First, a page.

If it's food grade plastic, it's good. Stainless steel also works, e.g., 5 gallon pots.

I strongly recommend filling the primary no more than 3/4 full. Ferments with lots of solids can overflow, which makes a mess and wastes wine.

EDIT: Craig posted shortly before I did, and we are on the same wavelength. ;)
 

vinny

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I just use the lid. Loose, no need to seal it down.

Yeast need oxygen in the first stages of fermentation and it is good to stir it into your must. Once they get really active they are producing tons of co2. You can't introduce enough oxygen to damage the wine, so you can stir up that co2 and release it to make it a friendlier environment for the yeast to keep going for the first 5 days or so. This is where headspace in the bucket comes in handy. Too much must and you get a volcano spilling over your bucket as the co2 is released.

6 gallon kits, this is the stage when I stir to introduce oxygen.
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My 2 gallon pails
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I pretty well always use a nut bag for solids. You just sanitize your hands, wring it out, and rack to your jug.
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Rice_Guy

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Agree with all of the above on the primary.
On small batches I try to do four liters for a primary and rack it into a four liter wine bottle with air lock etc, if needed this will be topped off with juice from the freezer. This is then racked into a 3.78 liter (1 gallon) to pull it off the lees, it may stay in the 3.78 liter six to eight months. From here it might be racked to a bottling container or if necessary to clean it up into another gallon jug.
 

vinny

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Agree with all of the above on the primary.
On small batches I try to do four liters for a primary and rack it into a four liter wine bottle with air lock etc, if needed this will be topped off with juice from the freezer. This is then racked into a 3.78 liter (1 gallon) to pull it off the lees, it may stay in the 3.78 liter six to eight months. From here it might be racked to a bottling container or if necessary to clean it up into another gallon jug.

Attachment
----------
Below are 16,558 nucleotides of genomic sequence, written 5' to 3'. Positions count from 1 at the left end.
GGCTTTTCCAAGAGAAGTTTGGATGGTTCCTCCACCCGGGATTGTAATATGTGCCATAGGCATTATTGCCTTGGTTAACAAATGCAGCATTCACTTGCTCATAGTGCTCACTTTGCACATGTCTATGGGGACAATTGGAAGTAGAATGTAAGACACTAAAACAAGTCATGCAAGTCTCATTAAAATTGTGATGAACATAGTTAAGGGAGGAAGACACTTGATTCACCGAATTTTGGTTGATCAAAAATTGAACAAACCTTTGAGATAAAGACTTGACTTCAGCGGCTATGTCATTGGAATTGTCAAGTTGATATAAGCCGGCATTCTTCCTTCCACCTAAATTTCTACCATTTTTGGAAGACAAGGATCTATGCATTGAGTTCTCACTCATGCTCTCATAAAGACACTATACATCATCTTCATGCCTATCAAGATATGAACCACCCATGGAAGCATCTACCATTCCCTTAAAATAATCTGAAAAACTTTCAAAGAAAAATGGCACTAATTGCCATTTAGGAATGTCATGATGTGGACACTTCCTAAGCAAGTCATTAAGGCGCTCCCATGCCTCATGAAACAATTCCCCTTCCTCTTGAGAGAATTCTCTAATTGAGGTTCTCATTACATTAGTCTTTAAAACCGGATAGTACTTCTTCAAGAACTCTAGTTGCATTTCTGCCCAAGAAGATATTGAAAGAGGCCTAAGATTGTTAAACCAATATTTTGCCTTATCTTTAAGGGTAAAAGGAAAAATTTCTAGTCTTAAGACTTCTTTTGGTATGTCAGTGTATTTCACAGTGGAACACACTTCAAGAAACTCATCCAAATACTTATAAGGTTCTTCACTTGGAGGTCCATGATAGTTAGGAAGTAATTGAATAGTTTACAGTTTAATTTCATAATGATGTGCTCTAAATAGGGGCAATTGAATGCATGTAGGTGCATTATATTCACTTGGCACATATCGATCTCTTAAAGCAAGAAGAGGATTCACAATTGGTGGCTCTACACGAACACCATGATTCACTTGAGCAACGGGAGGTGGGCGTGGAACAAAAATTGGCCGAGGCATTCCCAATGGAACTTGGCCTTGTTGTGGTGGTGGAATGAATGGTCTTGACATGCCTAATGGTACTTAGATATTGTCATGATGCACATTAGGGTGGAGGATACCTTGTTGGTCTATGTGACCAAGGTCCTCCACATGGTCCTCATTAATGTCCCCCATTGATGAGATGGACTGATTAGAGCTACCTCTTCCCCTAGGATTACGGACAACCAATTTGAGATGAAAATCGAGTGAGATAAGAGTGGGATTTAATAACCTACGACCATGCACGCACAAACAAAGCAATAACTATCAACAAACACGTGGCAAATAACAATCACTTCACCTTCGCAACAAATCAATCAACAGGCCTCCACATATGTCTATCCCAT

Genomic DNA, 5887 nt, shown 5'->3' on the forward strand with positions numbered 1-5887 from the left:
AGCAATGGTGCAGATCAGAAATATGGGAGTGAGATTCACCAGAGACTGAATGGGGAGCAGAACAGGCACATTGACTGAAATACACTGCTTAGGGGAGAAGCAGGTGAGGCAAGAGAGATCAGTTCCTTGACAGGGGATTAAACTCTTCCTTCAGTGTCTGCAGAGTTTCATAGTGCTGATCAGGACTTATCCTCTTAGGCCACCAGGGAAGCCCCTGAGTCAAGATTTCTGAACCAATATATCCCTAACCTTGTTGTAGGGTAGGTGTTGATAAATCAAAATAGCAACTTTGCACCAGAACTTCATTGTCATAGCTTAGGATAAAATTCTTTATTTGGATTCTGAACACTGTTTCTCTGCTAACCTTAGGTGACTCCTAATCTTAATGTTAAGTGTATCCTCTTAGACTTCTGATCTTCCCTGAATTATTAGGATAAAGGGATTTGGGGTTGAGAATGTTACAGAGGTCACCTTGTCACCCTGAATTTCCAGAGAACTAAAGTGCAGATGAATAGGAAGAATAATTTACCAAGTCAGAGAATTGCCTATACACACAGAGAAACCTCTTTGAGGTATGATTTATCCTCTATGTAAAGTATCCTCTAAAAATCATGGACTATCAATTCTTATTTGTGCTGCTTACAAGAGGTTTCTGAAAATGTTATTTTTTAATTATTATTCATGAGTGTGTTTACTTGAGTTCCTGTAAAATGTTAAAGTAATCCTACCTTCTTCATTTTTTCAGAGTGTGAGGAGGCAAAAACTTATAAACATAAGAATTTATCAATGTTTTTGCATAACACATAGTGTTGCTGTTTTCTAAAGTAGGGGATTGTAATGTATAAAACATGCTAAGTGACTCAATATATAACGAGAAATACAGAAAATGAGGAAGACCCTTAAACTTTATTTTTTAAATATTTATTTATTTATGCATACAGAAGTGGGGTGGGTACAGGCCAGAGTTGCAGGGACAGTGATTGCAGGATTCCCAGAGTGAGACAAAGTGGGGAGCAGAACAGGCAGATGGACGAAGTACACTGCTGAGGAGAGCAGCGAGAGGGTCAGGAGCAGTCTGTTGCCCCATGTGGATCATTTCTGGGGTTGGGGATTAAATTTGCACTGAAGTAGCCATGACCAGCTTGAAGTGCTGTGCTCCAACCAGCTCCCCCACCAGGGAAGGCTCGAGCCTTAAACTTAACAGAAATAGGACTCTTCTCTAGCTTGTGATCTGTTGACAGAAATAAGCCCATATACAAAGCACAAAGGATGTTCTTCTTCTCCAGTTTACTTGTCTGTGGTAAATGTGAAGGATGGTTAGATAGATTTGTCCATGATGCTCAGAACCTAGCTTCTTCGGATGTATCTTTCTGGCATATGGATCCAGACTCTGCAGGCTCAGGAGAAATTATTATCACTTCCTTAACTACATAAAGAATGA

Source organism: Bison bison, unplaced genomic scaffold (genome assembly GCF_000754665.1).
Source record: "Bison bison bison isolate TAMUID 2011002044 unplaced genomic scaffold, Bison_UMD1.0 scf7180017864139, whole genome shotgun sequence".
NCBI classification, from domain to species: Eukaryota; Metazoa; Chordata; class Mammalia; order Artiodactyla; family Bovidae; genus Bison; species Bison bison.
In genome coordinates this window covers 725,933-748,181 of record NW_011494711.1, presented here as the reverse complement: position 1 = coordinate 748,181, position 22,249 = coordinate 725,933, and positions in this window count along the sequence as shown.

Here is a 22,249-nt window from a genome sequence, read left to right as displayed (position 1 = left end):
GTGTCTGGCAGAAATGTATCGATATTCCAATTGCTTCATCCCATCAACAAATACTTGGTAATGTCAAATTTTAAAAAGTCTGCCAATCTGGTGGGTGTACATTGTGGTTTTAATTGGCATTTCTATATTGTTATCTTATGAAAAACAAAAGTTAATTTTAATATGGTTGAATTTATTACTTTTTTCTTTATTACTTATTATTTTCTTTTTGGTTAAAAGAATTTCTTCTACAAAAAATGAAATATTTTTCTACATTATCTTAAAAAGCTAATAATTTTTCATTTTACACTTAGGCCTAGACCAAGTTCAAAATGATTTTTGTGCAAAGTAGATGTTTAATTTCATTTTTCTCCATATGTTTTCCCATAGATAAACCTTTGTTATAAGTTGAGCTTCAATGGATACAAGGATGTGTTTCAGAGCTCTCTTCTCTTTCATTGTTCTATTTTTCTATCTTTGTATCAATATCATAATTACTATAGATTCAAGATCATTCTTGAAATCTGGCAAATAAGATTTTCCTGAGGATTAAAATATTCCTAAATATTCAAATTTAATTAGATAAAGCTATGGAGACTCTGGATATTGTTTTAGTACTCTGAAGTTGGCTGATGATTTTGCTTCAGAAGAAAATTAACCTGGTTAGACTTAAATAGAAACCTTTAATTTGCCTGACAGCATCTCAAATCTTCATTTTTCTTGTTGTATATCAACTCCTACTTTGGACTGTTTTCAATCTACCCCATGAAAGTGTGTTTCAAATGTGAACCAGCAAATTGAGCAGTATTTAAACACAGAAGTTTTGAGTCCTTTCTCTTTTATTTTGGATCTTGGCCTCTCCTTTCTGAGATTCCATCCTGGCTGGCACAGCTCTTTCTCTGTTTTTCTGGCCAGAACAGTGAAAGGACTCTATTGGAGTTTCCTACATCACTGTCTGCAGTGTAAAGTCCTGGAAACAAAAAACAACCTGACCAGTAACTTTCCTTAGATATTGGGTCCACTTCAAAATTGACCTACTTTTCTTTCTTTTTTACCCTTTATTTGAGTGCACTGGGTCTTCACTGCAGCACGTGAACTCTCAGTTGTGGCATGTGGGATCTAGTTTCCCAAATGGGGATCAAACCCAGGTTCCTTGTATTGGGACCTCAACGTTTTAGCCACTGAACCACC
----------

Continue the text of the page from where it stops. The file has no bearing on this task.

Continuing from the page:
Juice to top up...

More base flavour, less headspace, no dilution or uncharacteristic flavors added.

Something I had never considered and now on my things to try list.

Thanks @Rice_Guy
 
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On small batches I try to do four liters for a primary and rack it into a four liter wine bottle with air lock etc, if needed this will be topped off with juice from the freezer.
Adding juice, or anything containing sugar, can produce a renewed fermentation. This is not a bad thing, but should be part of the plan.

The easiest choice is to plan the batch so that the main secondary container is full, even after racking off the lees. Having a bunch of small containers for excess is important -- I have bottles from 125 ml and up, and most wine-type bottles will accept a #3 drilled stopper. Having a bunch of extra airlocks is good, as are vented bungs.

As all the above advice indicates, having a solid Plan B is very important, as things don't always go as planned. There's more sediment than expected so the final volume is less, maybe the final volume just didn't work out, or the opposite, the volume was more so containers to hold it are needed.

In short, assume something will go wrong (volume-wise), and be prepared. The worst case scenario is that you have equipment you're not using.

Also -- I didn't see it mentioned -- top up with a compatible wine. Light tasting dry white wines will do for most fruit and white wines, and a large variety of reds will work for dark fruits and red wines. Always keep in mind that the most important thing is to protect your investment; time, effort, and resources has gone into the wine, so ensure it's protected.
 

VinesnBines

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Yes, do be prepared to top up. Though be aware when you get more than one or two carboys, larger than one gallon, that sizes vary wildly. I racked three wines last night. Two were in "five" gallon carboys. One needed about 1/3 gallon to top up to another "five" gallons and the second five gallon to five gallon needed nothing. I racked one "six" gallon to another "six" gallon and again needed nearly 1/3 gallon to top up.

I have a supply of my own wines to top up so that was easy enough. One wine is a Traminette and I don't have any in reserve so I planned to use a commercial Gewürztraminer (a parent of Traminette) to top up. I opened the Gewürztraminer to be prepared. Of course that was the wine that needed no top up. What do we say about the best laid plans?